Isn’t this beautiful? The website, I mean. Welcome to the new digital version of the Cincinnati Art Museum. We wanted this site to represent who we are, and how we bring people and art together. We wanted something that was elegant and open, easy to read and full of information, something that would frame the great works of art, exhibitions, and public programs we do in a forceful way, but that would also be easy and accessible.
To design this site, we turned to a local firm, Crush Republic, that has developed ways of helping institutions and companies figure out what people think of them, how they use them or their products, and to improve their communications. They are also aces at building complex sites. They created the backbone you don’t really see. We then engaged Thonik, a design firm based in Amsterdam, to shape the site and make it look good.
I have known the principals at Thonik, Thomas Widdershoven and Nikki Geunissen, for more than a decade, ever since I first worked with them when I was at the San Francisco Museum of Modern Art. I was charmed by the way they created clean, declarative designs, while also giving them a human touch. In their early work, they only used one, very modern typeface, but pictures of Nikki kept cropping up everywhere.
In the last few years, they have become most famous for doing projects that are not just styling jobs, but more conceptual pieces. For a small political party in the Netherlands, the SP, they created a logo and identity, which consisted of a red tomato: it’s a socialist party, and a rather irreverent one, and they liked the ideas of throwing red tomatoes at the establishment. That turned into campaign items such a mobile cart in the form of that vegetable from which the party leader served tomato soup. Partially through Thonik’s help, this party became the fourth largest in the country in the subsequent elections.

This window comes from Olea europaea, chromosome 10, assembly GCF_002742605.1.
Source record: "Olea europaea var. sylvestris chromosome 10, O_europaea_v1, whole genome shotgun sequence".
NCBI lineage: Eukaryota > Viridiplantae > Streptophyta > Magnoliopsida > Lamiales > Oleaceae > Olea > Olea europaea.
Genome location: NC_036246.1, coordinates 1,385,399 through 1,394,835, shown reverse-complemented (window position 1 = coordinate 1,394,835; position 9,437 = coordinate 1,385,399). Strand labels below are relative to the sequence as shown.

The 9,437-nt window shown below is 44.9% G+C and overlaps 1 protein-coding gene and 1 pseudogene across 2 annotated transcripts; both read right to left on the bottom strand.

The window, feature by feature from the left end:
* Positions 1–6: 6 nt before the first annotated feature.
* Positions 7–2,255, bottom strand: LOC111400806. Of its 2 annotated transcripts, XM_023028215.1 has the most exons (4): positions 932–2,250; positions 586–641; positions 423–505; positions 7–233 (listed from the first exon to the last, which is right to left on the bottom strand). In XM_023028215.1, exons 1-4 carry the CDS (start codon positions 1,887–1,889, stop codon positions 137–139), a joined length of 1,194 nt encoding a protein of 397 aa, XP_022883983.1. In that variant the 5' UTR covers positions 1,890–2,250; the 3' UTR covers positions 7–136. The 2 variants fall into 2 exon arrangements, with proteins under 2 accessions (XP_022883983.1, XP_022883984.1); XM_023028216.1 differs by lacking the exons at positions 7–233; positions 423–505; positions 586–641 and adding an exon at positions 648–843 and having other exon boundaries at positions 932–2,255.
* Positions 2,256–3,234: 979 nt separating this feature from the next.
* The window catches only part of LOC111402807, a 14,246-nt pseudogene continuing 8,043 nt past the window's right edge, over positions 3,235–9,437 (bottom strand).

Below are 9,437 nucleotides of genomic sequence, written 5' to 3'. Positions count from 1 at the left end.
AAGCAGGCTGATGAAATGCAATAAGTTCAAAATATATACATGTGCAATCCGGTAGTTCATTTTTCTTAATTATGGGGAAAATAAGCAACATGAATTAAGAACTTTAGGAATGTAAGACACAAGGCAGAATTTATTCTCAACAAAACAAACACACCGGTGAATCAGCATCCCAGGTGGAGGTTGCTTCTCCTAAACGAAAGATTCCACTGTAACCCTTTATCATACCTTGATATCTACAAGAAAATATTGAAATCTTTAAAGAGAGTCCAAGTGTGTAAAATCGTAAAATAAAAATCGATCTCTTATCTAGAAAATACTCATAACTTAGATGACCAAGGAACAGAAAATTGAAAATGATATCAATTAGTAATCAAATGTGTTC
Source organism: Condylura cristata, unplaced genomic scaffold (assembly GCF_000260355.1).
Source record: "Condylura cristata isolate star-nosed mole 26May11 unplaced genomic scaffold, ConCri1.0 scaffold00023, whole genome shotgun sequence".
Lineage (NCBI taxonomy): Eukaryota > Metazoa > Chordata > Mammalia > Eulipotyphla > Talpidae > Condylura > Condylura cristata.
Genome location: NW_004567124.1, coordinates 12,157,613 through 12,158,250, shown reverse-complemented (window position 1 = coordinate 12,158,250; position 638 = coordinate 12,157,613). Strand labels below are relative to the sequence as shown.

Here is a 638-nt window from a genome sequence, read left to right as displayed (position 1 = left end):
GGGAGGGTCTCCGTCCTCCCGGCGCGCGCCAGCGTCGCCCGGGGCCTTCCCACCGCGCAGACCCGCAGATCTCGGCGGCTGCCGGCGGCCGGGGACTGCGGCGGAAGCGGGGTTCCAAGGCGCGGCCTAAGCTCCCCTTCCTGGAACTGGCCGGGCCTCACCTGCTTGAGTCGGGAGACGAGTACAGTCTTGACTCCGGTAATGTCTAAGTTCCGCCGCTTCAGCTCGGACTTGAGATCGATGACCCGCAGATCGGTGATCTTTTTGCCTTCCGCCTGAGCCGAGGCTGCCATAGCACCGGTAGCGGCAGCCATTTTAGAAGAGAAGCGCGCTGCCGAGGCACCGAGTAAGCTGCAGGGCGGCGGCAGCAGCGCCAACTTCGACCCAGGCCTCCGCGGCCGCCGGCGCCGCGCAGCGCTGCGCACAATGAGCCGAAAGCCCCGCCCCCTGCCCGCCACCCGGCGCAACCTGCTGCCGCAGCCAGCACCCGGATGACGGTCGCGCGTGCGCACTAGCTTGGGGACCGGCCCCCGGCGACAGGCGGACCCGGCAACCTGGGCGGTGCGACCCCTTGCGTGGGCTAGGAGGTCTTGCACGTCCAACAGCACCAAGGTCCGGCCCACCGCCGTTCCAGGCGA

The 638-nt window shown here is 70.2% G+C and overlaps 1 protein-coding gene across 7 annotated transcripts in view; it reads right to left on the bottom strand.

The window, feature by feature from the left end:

In 2008, I turned to Thonik to design the identity for the 11th International Architecture Biennale Venice, which I directed. They translated the event’s theme, “Beyond Buildings,” and the question I asked, which was how we can be at home in a world shaped by technology, into a globe out of which a stylized house grew. By putting that form together, they created tapestries that hung from Venice’s bridges. By isolating the form and making it three dimensional, they constructed markers that helped people find the way to the exhibit. The globes could also be three-dimensional spheres, their houses slotting into each other to form words. Some of those words floated in the Venice canals.
For this website, they turned to the notion of an image carousel, in which the wealth of art we hold for this community or bring here for exhibits floats in front of your eye, while the rest of the images lurk right behind it, as our collections do. They adapted Pentagram Design’s 2007 Footnote system, which you can see in our galleries, to help lead you from the images here to all the information you might need.
We will be working with Thonik over the next year not only to refine this site (and we would love your comments and suggestions here), but also to improve all the ways we communicate with you. You will be seeing new labels, new signs, new ads and heavens know whatever else the Thonikers come up with. I hope you will be as amazed and delighted as I always have been by their work. And that you will watch this space for regular news and views from inside the Art Museum.
Aaron Betsky, Director